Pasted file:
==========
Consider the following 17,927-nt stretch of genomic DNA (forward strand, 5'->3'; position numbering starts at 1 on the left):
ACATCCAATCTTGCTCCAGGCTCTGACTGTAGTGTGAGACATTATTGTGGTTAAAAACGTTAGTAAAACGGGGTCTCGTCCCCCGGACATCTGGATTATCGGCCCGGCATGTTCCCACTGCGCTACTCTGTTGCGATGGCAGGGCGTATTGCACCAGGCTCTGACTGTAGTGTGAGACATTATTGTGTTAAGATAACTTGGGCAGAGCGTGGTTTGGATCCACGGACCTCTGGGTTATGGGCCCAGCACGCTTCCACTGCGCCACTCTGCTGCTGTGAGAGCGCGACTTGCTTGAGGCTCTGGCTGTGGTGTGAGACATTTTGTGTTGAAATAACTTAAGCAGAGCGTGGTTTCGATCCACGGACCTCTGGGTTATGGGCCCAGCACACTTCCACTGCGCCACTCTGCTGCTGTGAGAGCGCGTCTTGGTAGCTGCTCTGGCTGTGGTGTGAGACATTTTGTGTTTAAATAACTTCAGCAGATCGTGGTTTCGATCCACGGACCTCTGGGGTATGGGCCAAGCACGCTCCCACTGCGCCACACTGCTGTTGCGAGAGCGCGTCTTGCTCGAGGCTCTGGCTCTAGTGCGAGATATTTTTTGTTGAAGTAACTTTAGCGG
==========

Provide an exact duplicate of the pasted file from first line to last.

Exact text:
Consider the following 17,927-nt stretch of genomic DNA (forward strand, 5'->3'; position numbering starts at 1 on the left):
ACATCCAATCTTGCTCCAGGCTCTGACTGTAGTGTGAGACATTATTGTGGTTAAAAACGTTAGTAAAACGGGGTCTCGTCCCCCGGACATCTGGATTATCGGCCCGGCATGTTCCCACTGCGCTACTCTGTTGCGATGGCAGGGCGTATTGCACCAGGCTCTGACTGTAGTGTGAGACATTATTGTGTTAAGATAACTTGGGCAGAGCGTGGTTTGGATCCACGGACCTCTGGGTTATGGGCCCAGCACGCTTCCACTGCGCCACTCTGCTGCTGTGAGAGCGCGACTTGCTTGAGGCTCTGGCTGTGGTGTGAGACATTTTGTGTTGAAATAACTTAAGCAGAGCGTGGTTTCGATCCACGGACCTCTGGGTTATGGGCCCAGCACACTTCCACTGCGCCACTCTGCTGCTGTGAGAGCGCGTCTTGGTAGCTGCTCTGGCTGTGGTGTGAGACATTTTGTGTTTAAATAACTTCAGCAGATCGTGGTTTCGATCCACGGACCTCTGGGGTATGGGCCAAGCACGCTCCCACTGCGCCACACTGCTGTTGCGAGAGCGCGTCTTGCTCGAGGCTCTGGCTCTAGTGCGAGATATTTTTTGTTGAAGTAACTTTAGCGG